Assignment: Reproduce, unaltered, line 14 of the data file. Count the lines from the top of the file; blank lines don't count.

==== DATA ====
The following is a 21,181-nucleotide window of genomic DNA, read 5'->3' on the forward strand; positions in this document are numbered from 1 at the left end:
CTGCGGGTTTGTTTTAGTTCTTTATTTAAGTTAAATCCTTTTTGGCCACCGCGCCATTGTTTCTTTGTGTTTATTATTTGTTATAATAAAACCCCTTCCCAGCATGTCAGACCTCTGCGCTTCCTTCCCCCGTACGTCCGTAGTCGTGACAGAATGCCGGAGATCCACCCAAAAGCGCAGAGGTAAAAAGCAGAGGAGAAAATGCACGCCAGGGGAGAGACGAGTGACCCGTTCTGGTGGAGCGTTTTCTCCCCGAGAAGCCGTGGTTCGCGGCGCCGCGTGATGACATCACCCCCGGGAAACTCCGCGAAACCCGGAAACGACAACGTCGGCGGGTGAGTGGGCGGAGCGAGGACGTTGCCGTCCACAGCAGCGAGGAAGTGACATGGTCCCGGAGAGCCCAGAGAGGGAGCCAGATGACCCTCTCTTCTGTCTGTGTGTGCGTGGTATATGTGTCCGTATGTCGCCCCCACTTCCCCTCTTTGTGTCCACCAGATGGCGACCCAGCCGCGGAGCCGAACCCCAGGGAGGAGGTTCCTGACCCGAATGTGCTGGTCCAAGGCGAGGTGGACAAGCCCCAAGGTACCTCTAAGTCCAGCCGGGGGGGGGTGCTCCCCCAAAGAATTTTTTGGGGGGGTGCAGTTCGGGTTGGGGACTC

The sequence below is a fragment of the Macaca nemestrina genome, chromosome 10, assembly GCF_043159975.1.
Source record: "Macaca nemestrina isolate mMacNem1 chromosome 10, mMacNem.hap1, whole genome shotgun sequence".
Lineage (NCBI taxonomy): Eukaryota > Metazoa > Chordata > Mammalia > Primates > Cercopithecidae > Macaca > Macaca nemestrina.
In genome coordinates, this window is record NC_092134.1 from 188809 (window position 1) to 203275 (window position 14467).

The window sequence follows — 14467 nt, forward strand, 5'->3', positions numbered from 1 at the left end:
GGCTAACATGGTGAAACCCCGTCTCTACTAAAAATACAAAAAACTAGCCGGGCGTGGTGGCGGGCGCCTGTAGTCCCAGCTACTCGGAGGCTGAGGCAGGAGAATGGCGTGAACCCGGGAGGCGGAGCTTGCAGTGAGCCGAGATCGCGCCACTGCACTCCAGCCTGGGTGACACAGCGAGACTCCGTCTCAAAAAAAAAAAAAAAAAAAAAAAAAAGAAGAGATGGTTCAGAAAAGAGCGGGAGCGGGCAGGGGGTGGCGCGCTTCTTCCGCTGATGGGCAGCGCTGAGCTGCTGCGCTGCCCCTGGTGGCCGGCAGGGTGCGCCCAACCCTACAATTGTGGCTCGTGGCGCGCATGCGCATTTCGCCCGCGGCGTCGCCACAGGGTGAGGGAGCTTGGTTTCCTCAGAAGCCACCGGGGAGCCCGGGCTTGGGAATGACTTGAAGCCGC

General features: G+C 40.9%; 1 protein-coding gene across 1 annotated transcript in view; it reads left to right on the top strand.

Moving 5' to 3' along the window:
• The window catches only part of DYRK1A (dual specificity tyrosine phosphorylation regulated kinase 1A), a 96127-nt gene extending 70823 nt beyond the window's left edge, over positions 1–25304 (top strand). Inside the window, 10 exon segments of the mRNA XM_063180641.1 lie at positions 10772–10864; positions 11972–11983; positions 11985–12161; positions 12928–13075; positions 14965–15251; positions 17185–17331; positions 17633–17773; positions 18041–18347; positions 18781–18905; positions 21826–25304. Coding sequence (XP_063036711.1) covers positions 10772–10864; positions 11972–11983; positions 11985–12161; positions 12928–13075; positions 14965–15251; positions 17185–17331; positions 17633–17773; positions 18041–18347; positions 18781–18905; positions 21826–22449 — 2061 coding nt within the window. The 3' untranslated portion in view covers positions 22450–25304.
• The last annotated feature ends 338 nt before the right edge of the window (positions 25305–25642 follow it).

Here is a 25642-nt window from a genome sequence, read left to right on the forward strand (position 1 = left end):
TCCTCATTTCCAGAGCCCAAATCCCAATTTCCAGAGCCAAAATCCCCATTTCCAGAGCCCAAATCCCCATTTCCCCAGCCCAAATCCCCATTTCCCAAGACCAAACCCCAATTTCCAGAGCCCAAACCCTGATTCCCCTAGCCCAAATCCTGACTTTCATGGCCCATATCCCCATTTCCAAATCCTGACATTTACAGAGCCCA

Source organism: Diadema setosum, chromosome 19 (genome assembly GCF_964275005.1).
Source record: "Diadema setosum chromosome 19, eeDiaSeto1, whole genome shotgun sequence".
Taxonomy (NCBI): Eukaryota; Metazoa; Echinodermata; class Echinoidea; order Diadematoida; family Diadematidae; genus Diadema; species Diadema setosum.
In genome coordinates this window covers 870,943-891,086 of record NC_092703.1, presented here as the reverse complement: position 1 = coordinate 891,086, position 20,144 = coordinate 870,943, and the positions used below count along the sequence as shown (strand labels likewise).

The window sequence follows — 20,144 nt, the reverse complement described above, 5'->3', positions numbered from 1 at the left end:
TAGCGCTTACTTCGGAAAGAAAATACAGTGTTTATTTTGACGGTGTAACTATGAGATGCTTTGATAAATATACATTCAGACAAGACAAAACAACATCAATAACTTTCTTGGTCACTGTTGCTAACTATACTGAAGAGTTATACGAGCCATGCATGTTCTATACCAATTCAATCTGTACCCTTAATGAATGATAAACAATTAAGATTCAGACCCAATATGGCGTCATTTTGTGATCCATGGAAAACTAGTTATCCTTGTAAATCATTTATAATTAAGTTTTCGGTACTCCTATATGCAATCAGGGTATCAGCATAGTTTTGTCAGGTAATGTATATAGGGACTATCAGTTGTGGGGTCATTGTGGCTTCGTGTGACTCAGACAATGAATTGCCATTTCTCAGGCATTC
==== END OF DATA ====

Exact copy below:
TCCTCATTTCCAGAGCCCAAATCCCAATTTCCAGAGCCAAAATCCCCATTTCCAGAGCCCAAATCCCCATTTCCCCAGCCCAAATCCCCATTTCCCAAGACCAAACCCCAATTTCCAGAGCCCAAACCCTGATTCCCCTAGCCCAAATCCTGACTTTCATGGCCCATATCCCCATTTCCAAATCCTGACATTTACAGAGCCCA